Microsoft Family Safety
Microsoft Family Safety is a built-in free tool to help keep your kids safe online. It works well enough, and would be my first recommendation for kids using Windows PCs.
- Core Features
- Screen time / Schedules
- Content Blocker / Filter - Easily filter out adult content
- App Blocker - Disable certain apps and games
- Reports and Monitoring - View search history, browser history, daily screen time, etc.
- Built into Windows - Makes it difficult for child to remove or get around
- You must set up a Microsoft Account for your child
- Not 100% full-proof, but works in 99% of cases
- I managed to install the Chrome web-browser without an admin account and use it to access any website. It only worked the very first time I installed it, and wouldn't work after that.
- Immediately after setting up the controls, I could browse restricted websites from the child account in Edge. It took about five minutes before the filters became active and was not a problem after that point.
Setup (Win 11)
To use Family Safety, you must first have your own Microsoft Account (hotmail, outlook, live email, etc). This is likely what you already use to log in to Windows. It should be a personal account. Not a work or school account. I will refer to this as the parent account from now on.
Log into Windows on the device your child uses with your parent account.
Go to Start Settings Accounts Family & Other Users
Click "Add account" to add a new user. If your child already has a Microsoft account, use that one. If not, create a new Microsoft account for them by following the on-screen instructions.
Do not select the option to add a user without a Microsoft account. Ensure you enter accurate details, and the child you are adding is under 18 (don't lie about their birthday).
Under the account information in the Accounts view, open the "Account type" option. Make sure your child has a Standard account and not an Administrator account. They should not be able to install software.
Once the account is created, you can go to the Microsoft Family Settings web console to manage the controls. Note that child activity might not start showing up for a few minutes.
From this dashboard, you can view each child, see what they're up to, and change what they're allowed to access.
The most important thing to control is probably the websites and apps they're allowed to access.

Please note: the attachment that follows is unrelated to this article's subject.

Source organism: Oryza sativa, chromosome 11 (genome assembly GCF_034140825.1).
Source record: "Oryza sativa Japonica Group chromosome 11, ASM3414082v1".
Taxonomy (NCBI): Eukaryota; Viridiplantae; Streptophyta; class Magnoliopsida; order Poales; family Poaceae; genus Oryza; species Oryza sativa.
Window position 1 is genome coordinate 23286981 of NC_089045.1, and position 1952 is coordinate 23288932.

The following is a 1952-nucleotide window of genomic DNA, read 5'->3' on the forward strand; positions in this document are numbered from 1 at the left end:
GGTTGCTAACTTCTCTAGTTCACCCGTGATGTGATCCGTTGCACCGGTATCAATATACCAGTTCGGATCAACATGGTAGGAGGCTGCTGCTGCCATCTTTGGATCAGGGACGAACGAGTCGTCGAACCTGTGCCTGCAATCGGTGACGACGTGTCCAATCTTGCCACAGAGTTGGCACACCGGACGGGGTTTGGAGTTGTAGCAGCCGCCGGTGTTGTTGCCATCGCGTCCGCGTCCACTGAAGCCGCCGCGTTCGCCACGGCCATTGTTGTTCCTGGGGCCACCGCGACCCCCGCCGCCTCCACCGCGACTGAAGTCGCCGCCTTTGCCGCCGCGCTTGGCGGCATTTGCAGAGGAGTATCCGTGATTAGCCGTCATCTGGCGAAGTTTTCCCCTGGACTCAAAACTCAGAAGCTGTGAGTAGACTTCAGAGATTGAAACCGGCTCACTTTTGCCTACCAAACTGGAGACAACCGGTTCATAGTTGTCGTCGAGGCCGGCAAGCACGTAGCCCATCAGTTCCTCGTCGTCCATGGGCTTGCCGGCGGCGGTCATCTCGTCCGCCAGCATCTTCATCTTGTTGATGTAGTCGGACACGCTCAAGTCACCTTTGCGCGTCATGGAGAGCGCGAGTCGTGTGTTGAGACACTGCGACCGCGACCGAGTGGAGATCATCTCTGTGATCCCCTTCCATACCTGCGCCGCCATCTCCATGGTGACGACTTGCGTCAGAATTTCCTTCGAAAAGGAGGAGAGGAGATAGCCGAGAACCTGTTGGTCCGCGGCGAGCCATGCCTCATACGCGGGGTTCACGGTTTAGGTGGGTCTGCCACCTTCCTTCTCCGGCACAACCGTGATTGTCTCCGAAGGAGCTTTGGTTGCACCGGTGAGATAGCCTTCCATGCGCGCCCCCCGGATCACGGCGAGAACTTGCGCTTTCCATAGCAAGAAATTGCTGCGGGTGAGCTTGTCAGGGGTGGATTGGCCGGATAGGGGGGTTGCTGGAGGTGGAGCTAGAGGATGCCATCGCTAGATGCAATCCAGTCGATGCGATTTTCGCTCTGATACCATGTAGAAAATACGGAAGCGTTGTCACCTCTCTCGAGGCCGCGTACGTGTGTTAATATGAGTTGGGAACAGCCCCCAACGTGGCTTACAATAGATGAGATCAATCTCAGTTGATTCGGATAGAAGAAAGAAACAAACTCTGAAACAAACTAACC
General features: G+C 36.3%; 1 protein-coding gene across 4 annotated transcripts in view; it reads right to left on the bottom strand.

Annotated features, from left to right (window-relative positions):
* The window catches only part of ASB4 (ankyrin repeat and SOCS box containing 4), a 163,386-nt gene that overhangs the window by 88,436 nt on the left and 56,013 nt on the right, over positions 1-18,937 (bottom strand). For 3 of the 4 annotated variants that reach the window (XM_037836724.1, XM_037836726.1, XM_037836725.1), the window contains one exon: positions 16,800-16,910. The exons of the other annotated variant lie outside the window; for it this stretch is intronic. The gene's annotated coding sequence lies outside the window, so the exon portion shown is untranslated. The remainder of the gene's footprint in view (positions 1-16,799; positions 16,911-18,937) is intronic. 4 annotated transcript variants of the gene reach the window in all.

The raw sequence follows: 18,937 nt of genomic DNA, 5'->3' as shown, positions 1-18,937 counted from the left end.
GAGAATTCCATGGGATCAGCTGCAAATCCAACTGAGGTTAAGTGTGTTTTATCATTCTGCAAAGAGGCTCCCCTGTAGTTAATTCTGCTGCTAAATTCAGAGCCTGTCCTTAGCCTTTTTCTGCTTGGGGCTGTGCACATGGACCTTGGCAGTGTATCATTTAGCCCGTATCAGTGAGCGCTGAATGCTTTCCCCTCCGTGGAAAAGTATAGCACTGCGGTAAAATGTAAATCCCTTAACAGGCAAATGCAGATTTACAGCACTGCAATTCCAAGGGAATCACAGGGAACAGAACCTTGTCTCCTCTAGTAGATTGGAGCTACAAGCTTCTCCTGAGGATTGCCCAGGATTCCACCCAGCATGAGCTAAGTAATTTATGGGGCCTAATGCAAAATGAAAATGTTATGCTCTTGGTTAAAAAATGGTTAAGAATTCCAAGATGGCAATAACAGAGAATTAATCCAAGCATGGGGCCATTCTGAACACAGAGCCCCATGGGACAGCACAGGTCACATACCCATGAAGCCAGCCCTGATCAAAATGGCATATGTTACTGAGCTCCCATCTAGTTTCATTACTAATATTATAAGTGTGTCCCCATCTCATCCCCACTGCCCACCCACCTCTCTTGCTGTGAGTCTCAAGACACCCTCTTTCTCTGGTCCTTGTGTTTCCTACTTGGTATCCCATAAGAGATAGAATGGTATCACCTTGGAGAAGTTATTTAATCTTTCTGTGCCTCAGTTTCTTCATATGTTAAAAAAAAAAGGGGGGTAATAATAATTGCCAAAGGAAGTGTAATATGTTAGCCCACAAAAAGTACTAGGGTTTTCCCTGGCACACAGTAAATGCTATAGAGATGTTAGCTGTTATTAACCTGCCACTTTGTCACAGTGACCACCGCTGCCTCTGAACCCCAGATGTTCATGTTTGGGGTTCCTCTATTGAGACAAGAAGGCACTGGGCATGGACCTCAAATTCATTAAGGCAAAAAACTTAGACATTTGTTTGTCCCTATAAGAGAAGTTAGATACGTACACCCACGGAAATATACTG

Click your child's name in the family settings dashboard. This should bring you to a web page where you can see all their activity and individual settings.
I set my imaginary child's age filter as "Up to age 12." You can change these settings under the "Content Filters" section.
You can also see how much time they've spent using the computer.
If you visit the content filters section, you can set the age restrictions. This will automatically filter content based on certain guidelines. Note that the list of sites filtered is subjective. You can always manually block sites or unblock sites as you see fit.
If you want to be more restrictive, you can select the option to "Only use allowed websites." This method offers the most protection. However, you will need to manually unblock each site your child may want to visit, which can become annoying, especially if your child needs to use the internet for school research and will need access to many websites.
Next, log into your child's account on the device your child is going to be using. It may take a few minutes to set up the account and apply the settings.
Test to ensure that the child cannot access inappropriate websites by attempting to access them. If all goes well, you'll see a screen saying they need permission to get in.
If they ask to get in, you will get a notification on your phone, PC, and email saying they want to get access to something. If you say yes then it's added to the safe list. If no, they're denied.
Note that you can see every blocked website they attempt to visit, even if they choose not to ask for permission. This way, if you notice your child looking for inappropriate things, you can have a constructive discussion with them.
If your filter doesn't appear to be working, double check the Family Safety Settings from your parent account, and double check that the child's account is registered as a standard account on your PC. Make sure the device is connected to the internet and wait 5 minutes logged into the child account, then try again.
Under the content filters section of the child's family settings, there's a second tab to block games and apps.
By default, all browsers except Microsoft Edge are blocked. This means your child cannot use other browsers like Chrome or Firefox. LEAVE ALL OTHER BROWSERS BLOCKED. Do not remove them from the list. The website filters only apply to Microsoft Edge and not to other browsers.
If you allow them to use other browsers, you are basically turning off all content filters.